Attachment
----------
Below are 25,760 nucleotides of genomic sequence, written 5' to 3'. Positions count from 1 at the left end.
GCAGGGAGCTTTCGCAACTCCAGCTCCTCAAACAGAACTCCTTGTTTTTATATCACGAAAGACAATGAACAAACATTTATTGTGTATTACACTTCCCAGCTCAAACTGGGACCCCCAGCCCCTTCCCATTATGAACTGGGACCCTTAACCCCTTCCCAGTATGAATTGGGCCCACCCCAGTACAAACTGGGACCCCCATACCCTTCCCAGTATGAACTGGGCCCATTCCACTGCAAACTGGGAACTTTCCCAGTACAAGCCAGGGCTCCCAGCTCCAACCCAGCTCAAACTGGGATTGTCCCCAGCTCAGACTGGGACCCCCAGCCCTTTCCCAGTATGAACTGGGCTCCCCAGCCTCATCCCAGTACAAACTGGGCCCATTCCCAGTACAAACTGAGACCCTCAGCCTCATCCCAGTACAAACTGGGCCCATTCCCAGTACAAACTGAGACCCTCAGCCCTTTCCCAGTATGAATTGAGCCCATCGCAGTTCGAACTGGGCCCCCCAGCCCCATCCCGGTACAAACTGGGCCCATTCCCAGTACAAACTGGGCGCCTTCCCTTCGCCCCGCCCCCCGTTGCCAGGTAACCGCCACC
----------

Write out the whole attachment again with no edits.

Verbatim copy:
Below are 25,760 nucleotides of genomic sequence, written 5' to 3'. Positions count from 1 at the left end.
GCAGGGAGCTTTCGCAACTCCAGCTCCTCAAACAGAACTCCTTGTTTTTATATCACGAAAGACAATGAACAAACATTTATTGTGTATTACACTTCCCAGCTCAAACTGGGACCCCCAGCCCCTTCCCATTATGAACTGGGACCCTTAACCCCTTCCCAGTATGAATTGGGCCCACCCCAGTACAAACTGGGACCCCCATACCCTTCCCAGTATGAACTGGGCCCATTCCACTGCAAACTGGGAACTTTCCCAGTACAAGCCAGGGCTCCCAGCTCCAACCCAGCTCAAACTGGGATTGTCCCCAGCTCAGACTGGGACCCCCAGCCCTTTCCCAGTATGAACTGGGCTCCCCAGCCTCATCCCAGTACAAACTGGGCCCATTCCCAGTACAAACTGAGACCCTCAGCCTCATCCCAGTACAAACTGGGCCCATTCCCAGTACAAACTGAGACCCTCAGCCCTTTCCCAGTATGAATTGAGCCCATCGCAGTTCGAACTGGGCCCCCCAGCCCCATCCCGGTACAAACTGGGCCCATTCCCAGTACAAACTGGGCGCCTTCCCTTCGCCCCGCCCCCCGTTGCCAGGTAACCGCCACC